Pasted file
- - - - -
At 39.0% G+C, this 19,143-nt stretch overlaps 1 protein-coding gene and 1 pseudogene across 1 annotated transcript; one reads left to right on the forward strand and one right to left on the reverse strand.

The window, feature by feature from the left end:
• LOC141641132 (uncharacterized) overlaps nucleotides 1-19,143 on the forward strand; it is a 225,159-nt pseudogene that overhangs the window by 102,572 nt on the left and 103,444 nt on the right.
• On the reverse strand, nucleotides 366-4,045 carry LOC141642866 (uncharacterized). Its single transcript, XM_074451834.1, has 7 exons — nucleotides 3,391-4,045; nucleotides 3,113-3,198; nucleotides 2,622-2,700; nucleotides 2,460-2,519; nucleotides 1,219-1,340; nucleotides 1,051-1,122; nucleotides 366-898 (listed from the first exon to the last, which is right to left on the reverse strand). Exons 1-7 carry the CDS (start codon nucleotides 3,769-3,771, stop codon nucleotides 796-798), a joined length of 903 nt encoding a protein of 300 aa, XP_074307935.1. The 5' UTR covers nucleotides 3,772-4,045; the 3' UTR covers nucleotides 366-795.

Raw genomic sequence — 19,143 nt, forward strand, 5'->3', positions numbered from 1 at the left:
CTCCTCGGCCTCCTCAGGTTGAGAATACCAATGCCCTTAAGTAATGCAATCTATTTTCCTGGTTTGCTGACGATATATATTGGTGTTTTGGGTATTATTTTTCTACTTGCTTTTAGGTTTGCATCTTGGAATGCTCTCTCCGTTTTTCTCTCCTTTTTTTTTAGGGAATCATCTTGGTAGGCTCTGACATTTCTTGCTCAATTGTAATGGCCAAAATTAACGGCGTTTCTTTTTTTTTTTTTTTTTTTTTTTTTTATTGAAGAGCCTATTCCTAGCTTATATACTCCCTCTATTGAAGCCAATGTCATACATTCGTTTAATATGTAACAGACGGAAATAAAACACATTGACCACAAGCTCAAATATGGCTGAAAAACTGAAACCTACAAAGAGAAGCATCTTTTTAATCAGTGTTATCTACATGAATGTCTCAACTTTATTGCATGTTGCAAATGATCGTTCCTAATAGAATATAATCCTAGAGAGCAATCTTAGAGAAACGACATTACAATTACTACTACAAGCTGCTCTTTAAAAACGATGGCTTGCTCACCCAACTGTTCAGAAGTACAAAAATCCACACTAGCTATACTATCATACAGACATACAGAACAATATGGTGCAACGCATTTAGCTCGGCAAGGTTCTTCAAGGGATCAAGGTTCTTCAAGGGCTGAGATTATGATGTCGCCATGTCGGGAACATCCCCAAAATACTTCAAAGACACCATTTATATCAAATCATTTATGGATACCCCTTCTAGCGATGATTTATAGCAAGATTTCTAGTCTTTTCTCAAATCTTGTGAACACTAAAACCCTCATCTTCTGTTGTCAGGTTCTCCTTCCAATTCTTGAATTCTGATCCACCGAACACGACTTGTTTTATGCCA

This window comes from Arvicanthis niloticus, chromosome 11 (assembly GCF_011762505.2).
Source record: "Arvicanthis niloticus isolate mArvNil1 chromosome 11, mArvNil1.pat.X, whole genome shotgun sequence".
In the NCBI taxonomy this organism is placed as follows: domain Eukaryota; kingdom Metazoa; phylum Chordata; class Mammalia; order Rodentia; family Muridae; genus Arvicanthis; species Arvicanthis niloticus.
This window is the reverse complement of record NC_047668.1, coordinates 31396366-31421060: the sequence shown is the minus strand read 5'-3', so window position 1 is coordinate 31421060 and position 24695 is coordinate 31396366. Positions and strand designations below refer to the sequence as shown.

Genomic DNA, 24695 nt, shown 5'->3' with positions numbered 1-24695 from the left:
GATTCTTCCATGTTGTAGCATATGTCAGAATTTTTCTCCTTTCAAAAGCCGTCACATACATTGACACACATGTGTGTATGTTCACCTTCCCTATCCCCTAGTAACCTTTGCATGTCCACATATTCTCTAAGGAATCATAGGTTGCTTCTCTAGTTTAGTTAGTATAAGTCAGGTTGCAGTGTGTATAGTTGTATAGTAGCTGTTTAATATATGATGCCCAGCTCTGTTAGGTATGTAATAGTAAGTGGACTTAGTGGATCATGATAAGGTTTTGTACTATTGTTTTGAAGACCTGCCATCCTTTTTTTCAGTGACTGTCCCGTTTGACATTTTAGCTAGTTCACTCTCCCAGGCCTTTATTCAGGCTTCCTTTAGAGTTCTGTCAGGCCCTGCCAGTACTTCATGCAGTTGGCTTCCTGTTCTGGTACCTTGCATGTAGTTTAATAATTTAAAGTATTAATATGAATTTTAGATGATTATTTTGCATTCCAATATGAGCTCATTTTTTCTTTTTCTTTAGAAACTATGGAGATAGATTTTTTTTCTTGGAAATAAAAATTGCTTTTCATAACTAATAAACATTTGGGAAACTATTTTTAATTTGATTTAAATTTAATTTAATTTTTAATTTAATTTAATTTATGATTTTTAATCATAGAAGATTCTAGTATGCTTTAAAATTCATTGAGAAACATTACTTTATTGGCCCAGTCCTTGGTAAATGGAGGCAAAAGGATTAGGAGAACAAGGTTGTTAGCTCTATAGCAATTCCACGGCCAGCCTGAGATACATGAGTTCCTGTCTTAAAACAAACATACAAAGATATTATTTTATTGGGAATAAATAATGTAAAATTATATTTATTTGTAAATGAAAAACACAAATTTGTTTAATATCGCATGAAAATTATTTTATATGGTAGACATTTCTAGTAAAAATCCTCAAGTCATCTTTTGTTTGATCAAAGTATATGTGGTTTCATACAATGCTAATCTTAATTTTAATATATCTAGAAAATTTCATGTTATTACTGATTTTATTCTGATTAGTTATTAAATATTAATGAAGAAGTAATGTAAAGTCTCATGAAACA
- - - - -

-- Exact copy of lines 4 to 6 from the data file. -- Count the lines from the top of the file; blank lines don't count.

• On the reverse strand, nucleotides 366-4,045 carry LOC141642866 (uncharacterized). Its single transcript, XM_074451834.1, has 7 exons — nucleotides 3,391-4,045; nucleotides 3,113-3,198; nucleotides 2,622-2,700; nucleotides 2,460-2,519; nucleotides 1,219-1,340; nucleotides 1,051-1,122; nucleotides 366-898 (listed from the first exon to the last, which is right to left on the reverse strand). Exons 1-7 carry the CDS (start codon nucleotides 3,769-3,771, stop codon nucleotides 796-798), a joined length of 903 nt encoding a protein of 300 aa, XP_074307935.1. The 5' UTR covers nucleotides 3,772-4,045; the 3' UTR covers nucleotides 366-795.

Raw genomic sequence — 19,143 nt, forward strand, 5'->3', positions numbered from 1 at the left:
CTCCTCGGCCTCCTCAGGTTGAGAATACCAATGCCCTTAAGTAATGCAATCTATTTTCCTGGTTTGCTGACGATATATATTGGTGTTTTGGGTATTATTTTTCTACTTGCTTTTAGGTTTGCATCTTGGAATGCTCTCTCCGTTTTTCTCTCCTTTTTTTTTAGGGAATCATCTTGGTAGGCTCTGACATTTCTTGCTCAATTGTAATGGCCAAAATTAACGGCGTTTCTTTTTTTTTTTTTTTTTTTTTTTTTTATTGAAGAGCCTATTCCTAGCTTATATACTCCCTCTATTGAAGCCAATGTCATACATTCGTTTAATATGTAACAGACGGAAATAAAACACATTGACCACAAGCTCAAATATGGCTGAAAAACTGAAACCTACAAAGAGAAGCATCTTTTTAATCAGTGTTATCTACATGAATGTCTCAACTTTATTGCATGTTGCAAATGATCGTTCCTAATAGAATATAATCCTAGAGAGCAATCTTAGAGAAACGACATTACAATTACTACTACAAGCTGCTCTTTAAAAACGATGGCTTGCTCACCCAACTGTTCAGAAGTACAAAAATCCACACTAGCTATACTATCATACAGACATACAGAACAATATGGTGCAACGCATTTAGCTCGGCAAGGTTCTTCAAGGGATCAAGGTTCTTCAAGGGCTGAGATTATGATGTCGCCATGTCGGGAACATCCCCAAAATACTTCAAAGACACCATTTATATCAAATCATTTATGGATACCCCTTCTAGCGATGATTTATAGCAAGATTTCTAGTCTTTTCTCAAATCTTGTGAACACTAAAACCCTCATCTTCTGTTGTCAGGTTCTCCTTCCAATTCTTGAATTCTGATCCACCGAACACGACTTGTTTTATGCCA